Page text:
Mark Knopfler: Privateering (Mercury)

 |   |  <1 min read

Mark Knopfler: Haul Away
Mark Knopfler: Privateering (Mercury)

Be interesting to know how many of the 30 million who bought Dire Straits' Brothers in Arms could name singer-guitarist Mark Knopfler's previous album (Get Lucky and not bad, since you ask).

Given his naturally glum and sanguine demeanor – in interviews anyway, he might be a prankster at home – his disposition always seemed more inclined to the melancholic than Twisting by the Pool, and that's been the profitable direction of his lower-profile solo career.

This double disc has all those familiar elements of downbeat and sometimes dour observations, melancholy pipes and whistles, understated guitar parts and strings.

But with a tight band of seasoned players and leavening material like the jazz-blues groove of Beat Generation/Dylan-influenced Hot or What, country-funk (Got to Have Something), working class Money For Nothing-like rock (Corned Beef City) and narratives such as the mythic Kingdom of Gold, Knopfler breaks up the predominant mood of Celtic folk-flavoured blues. Some of which are very good taken in individually, notably the acerbic Yon Two Crows and romantic Radio City Serenade.

This is a swag of mostly serious Knopfler and not for those who thought Walk of Life was a great song.

But, judiciously sampled . . .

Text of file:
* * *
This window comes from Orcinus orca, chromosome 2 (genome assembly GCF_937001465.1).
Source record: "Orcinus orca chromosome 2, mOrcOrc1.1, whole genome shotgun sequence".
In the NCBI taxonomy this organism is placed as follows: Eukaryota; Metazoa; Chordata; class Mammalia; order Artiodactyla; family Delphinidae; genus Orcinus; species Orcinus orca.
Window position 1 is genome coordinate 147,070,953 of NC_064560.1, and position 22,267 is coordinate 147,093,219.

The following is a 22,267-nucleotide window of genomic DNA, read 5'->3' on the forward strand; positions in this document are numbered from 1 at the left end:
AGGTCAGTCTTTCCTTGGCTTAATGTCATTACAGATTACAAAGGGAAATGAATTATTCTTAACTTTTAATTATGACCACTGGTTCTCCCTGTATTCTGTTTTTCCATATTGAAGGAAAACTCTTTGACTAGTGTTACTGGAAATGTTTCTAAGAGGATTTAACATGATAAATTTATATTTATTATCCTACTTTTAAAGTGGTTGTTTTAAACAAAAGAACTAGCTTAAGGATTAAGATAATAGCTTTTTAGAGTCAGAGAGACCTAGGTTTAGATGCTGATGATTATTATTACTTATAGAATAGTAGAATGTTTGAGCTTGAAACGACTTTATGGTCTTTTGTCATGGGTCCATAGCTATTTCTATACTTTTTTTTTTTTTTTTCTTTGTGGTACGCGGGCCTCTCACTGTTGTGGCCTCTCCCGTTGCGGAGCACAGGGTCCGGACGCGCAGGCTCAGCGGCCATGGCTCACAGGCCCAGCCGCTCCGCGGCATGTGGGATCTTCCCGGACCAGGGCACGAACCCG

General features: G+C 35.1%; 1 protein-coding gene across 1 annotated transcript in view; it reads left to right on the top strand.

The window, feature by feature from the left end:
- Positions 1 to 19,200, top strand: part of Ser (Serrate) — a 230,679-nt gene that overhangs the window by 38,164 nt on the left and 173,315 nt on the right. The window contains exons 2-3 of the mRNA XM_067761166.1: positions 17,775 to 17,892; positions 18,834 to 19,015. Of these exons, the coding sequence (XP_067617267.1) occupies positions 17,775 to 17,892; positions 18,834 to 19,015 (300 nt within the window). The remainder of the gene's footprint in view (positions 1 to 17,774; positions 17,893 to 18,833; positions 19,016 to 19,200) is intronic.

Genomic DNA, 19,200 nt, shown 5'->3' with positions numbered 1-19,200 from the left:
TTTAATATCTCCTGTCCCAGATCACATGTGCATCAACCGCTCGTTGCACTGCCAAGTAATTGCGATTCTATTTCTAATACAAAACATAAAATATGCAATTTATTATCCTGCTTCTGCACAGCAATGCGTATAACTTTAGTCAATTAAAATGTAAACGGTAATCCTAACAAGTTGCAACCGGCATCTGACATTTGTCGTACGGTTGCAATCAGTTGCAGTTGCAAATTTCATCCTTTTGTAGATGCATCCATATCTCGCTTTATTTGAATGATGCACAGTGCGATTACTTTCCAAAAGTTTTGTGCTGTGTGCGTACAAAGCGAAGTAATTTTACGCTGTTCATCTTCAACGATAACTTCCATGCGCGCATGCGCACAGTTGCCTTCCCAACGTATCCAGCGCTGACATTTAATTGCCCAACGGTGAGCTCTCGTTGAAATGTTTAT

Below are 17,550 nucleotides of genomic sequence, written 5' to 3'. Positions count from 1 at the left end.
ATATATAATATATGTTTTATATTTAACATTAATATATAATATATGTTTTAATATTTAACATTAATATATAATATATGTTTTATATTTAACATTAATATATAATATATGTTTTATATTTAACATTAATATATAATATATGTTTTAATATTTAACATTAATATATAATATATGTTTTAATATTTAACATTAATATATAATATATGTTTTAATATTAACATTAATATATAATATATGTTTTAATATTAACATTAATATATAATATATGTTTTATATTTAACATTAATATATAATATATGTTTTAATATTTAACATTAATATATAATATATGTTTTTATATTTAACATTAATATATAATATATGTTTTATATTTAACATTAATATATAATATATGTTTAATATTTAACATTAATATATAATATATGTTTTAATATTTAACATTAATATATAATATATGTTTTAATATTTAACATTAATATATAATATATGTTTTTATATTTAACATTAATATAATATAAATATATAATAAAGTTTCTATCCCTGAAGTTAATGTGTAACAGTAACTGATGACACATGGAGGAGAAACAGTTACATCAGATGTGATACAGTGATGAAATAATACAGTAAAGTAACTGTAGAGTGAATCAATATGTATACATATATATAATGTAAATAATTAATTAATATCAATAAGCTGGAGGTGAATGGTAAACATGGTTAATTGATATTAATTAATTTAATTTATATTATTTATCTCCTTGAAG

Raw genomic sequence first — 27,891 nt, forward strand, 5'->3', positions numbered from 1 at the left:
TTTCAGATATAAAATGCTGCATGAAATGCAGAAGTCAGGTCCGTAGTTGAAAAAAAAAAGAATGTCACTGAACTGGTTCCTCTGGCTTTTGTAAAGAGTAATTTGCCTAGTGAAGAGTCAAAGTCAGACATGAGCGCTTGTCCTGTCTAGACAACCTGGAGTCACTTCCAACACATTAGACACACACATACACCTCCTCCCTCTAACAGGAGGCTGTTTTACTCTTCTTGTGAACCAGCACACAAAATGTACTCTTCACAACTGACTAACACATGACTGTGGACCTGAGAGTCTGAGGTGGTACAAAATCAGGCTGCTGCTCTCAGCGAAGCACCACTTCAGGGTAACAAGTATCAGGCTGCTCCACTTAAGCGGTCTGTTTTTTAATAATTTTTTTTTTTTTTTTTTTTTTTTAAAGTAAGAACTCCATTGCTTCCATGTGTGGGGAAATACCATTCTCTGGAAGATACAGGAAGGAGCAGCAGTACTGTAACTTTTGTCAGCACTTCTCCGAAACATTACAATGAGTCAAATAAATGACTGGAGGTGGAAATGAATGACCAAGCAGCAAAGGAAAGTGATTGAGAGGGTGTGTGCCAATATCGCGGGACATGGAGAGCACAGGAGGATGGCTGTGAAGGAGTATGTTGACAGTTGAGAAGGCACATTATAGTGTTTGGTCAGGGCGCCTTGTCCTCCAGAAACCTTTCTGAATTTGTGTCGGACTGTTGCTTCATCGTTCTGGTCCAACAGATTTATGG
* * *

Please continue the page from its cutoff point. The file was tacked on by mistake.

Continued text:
Share It

Your Comments

post a comment

More from this section   Music at Elsewhere articles index

The Trons: The Trons (Pieplate CD/DVD)

The Trons: The Trons (Pieplate CD/DVD)

A few decades ago Devo advanced the idea of "devolution", that Mankind wasn't going forward but actually regressing and you could see that in the behaviour of the mob. Regrettably it... > Read more

Melanie Pain: My Name (Cartell/Border)

Melanie Pain: My Name (Cartell/Border)

While Phil Spector was being charged with murder there were any number of stories of how he would wave guns around, but rather fewer people noted that back in 1962 he'd recorded the rather dodgy He... > Read more

Elsewhere at Elsewhere

JOHN COLTRANE. FIRST MEDITATIONS (FOR QUARTET), CONSIDERED (1965): Supreme love . . . and its consequences

JOHN COLTRANE. FIRST MEDITATIONS (FOR QUARTET), CONSIDERED (1965): Supreme love . . . and its consequences

It should be accepted without question that half a dozen John Coltrane albums – the list usually starting with A Love Supreme (1964) – belong in any serious jazz, or even general music,... > Read more

WE NEED TO TALK ABOUT . . . JOE MEEK'S I HEAR A NEW WORLD: Checked out in a moonage daydream

WE NEED TO TALK ABOUT . . . JOE MEEK'S I HEAR A NEW WORLD: Checked out in a moonage daydream

Right up until the time he redecorated his recording studio-cum-living room with the contents of his skull after a self-inflicted shotgun blast in 1967, British producer Joe Meek heard the world... > Read more